While not my personal favourite Jim Jarmusch film (that'd still be Dead Man, though I suspect Broken Flowers is going to become a big contender after a few more viewings), I do like Stranger Than Paradise a great deal. I had the possible advantage of approaching the movie with a keen desire to get the most out of it- because I was already a fan of some of Jarmusch's other work.

And also, I remember Roger Ebert giving it a good review (in fact, the four star rating and quote "A treasure from one end to the other" from Ebert's review is printed on the front of the Stranger Than Paradise DVD case). Ebert is one of the few film critics I pay much attention to and I'll usually check out anything he recommends. Otherwise, I can't honestly say whether or not I'd have come to enjoy this movie as much as I do. I guess all I'm trying to say is- give it a real chance and see how you go.


by: Hillelman

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More articles by Hillelman




If you have the patience to allow it to do its thing, Stranger Than Paradise is a great movie. If you're new to Jarmusch's work, I'd suggest checking out Broken Flowers and Dead Man first- if you like those, you'll probably like this too.

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Toons
ToonlogoBy Borgieman

Manifest '07 Report

Ninja's note: Once again, it's time for another Buttonhole report on the Melbourne Anime Festival, otherwise known as Manifest 2007. If you missed Ichibod's feature on a previous Manifest, check it out here. This Manifest coverage comes to you courtesy of forum regular and newest Buttonhole contributor Borgieman, a cool guy who knows his Anime and has been known to play a video game or two. So read on true believers! A Day at Manifest 2007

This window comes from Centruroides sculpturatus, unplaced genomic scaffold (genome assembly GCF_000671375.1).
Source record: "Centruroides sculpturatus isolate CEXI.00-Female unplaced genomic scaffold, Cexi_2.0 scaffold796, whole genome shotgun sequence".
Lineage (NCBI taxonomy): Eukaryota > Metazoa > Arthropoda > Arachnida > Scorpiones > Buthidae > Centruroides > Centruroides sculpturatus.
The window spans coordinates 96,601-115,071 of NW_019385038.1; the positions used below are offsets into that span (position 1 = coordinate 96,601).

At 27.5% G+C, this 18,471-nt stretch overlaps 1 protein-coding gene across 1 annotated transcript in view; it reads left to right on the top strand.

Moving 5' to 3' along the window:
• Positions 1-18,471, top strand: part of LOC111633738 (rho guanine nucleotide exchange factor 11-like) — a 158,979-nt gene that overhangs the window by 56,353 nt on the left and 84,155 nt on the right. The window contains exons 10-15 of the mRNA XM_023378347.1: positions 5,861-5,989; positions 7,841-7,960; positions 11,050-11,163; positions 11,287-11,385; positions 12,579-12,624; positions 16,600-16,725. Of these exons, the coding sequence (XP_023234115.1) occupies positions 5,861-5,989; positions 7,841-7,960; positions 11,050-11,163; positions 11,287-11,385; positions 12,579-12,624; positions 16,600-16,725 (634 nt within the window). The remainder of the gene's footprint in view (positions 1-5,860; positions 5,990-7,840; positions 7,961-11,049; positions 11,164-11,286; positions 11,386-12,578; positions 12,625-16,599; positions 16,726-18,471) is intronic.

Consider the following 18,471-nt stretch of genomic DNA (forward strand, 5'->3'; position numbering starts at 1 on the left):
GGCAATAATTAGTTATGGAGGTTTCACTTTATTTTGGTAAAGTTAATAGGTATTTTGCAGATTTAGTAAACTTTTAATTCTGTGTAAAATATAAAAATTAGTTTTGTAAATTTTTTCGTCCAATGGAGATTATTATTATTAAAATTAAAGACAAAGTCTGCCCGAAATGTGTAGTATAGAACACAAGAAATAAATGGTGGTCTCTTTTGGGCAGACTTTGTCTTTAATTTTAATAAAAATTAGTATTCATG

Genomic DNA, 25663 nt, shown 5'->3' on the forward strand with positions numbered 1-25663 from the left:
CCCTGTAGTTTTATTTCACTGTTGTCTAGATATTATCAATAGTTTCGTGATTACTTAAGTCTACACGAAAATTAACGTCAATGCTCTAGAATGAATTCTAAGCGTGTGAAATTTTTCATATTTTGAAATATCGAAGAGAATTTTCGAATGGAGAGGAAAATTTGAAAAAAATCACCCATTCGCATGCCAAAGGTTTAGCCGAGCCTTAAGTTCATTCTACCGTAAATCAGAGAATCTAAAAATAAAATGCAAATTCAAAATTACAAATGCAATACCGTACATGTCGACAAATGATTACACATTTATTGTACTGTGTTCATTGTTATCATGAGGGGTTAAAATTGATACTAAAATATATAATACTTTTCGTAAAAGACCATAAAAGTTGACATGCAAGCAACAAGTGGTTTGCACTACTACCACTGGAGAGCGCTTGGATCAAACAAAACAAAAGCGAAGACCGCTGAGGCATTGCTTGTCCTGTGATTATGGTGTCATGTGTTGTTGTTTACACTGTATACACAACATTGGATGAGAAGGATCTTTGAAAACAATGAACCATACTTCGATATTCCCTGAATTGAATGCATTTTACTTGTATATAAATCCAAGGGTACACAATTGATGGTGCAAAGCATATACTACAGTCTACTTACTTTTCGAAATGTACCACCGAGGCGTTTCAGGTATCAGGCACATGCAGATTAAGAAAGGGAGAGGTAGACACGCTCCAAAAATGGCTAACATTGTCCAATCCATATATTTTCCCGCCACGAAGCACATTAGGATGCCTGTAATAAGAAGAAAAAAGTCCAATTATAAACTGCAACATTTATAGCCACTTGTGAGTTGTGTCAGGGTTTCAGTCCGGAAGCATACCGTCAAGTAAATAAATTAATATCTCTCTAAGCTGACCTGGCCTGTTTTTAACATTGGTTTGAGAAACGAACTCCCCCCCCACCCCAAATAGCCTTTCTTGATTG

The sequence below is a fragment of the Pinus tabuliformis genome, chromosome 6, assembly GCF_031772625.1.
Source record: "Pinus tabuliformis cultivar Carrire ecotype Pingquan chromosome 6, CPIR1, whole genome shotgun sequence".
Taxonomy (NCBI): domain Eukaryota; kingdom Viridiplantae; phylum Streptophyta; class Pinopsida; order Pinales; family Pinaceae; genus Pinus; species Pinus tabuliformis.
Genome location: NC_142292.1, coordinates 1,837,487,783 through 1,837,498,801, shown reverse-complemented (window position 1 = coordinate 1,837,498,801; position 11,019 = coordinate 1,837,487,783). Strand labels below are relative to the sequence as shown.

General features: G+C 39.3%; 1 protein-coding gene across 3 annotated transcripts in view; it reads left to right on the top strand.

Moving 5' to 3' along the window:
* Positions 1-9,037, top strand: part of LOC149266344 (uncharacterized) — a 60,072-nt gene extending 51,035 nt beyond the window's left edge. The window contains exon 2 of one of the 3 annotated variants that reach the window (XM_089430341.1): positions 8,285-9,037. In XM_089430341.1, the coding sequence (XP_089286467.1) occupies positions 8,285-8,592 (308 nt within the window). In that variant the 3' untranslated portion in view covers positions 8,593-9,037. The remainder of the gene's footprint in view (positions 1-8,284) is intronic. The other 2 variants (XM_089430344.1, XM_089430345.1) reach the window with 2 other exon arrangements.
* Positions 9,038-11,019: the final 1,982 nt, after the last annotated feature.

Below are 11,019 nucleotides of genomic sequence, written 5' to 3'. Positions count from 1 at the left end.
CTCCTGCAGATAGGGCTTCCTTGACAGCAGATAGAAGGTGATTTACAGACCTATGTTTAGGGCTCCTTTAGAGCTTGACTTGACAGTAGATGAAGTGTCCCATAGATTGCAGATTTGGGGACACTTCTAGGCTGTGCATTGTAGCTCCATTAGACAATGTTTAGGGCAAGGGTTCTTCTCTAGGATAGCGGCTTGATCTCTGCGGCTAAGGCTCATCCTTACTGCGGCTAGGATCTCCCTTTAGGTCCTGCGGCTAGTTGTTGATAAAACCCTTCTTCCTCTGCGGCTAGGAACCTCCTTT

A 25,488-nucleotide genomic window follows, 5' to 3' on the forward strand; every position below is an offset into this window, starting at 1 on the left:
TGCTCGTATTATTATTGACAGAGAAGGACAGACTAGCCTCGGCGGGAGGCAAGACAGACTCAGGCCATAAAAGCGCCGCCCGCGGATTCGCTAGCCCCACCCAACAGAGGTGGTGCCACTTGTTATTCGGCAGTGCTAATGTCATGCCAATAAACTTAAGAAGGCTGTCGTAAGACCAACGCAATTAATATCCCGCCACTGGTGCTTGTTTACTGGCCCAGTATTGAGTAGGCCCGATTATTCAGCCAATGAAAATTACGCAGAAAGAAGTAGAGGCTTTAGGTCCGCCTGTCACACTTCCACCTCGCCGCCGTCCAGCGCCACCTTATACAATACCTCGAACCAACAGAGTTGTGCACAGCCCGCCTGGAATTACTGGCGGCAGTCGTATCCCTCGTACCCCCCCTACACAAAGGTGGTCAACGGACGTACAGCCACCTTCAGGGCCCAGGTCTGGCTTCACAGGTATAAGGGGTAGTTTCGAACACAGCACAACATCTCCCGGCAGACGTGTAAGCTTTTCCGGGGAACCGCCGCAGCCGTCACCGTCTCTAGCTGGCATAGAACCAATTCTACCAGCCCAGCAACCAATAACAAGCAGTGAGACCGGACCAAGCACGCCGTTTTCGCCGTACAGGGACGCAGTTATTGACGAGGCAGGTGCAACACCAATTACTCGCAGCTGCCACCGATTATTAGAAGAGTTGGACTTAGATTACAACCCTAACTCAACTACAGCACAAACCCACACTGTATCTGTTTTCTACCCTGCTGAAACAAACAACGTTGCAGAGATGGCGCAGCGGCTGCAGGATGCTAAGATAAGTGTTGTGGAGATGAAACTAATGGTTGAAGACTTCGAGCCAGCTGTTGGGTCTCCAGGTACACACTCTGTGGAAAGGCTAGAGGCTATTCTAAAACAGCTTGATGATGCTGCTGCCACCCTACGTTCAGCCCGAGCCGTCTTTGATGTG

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Toons
ToonlogoBy Australian Ninja

Only Yesterday. Anime Review

The problem with having favourite films is that every time I watch another Studio Ghibli film it becomes my new favourite. It kind of renders the word 'favourite' meaningless when every Studio Ghibli film takes my breath away. Still, I can't complain about being thoroughly entertained by this whimsical and insightful film, "Only Yesterday". This gem was directed by Isao Takahata, well known for his anime film Grave of the Fireflies. Although Only Yesterday is a light hearted film that ambles along at a leisurely pace, it still manages to explore themes such as love, work, family relationship struggles, following your dreams and country versus city living. In the film, the main character Taeko decides to take a working vacation in the country, getting away from her office bound job and unexpectedly starts t

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Toons
ToonlogoBy Jason

Speed Grapher V1. Anime Review

Well, "I don't like it" was my initial feeling when viewing this Anime for the first time. Subsequent viewings haven't changed my views a great deal. Nothing really stands out as being absolute shit but it seems that this series tries too hard. It's almost like they were more interested in creating something 'edgy' and confronting but sadly forgot to include an even remotely palatable story. The hero of this particular piece is a bloke called Tatsumi Saiga. Tatsumi is a photographer and a veteran war journalist for whom taking photos has become somewhat of a fetish. Although he seems to have become jaded - nothing is worth wasting his film on - that is, at least until he stumbles across an exclusive club for the mega rich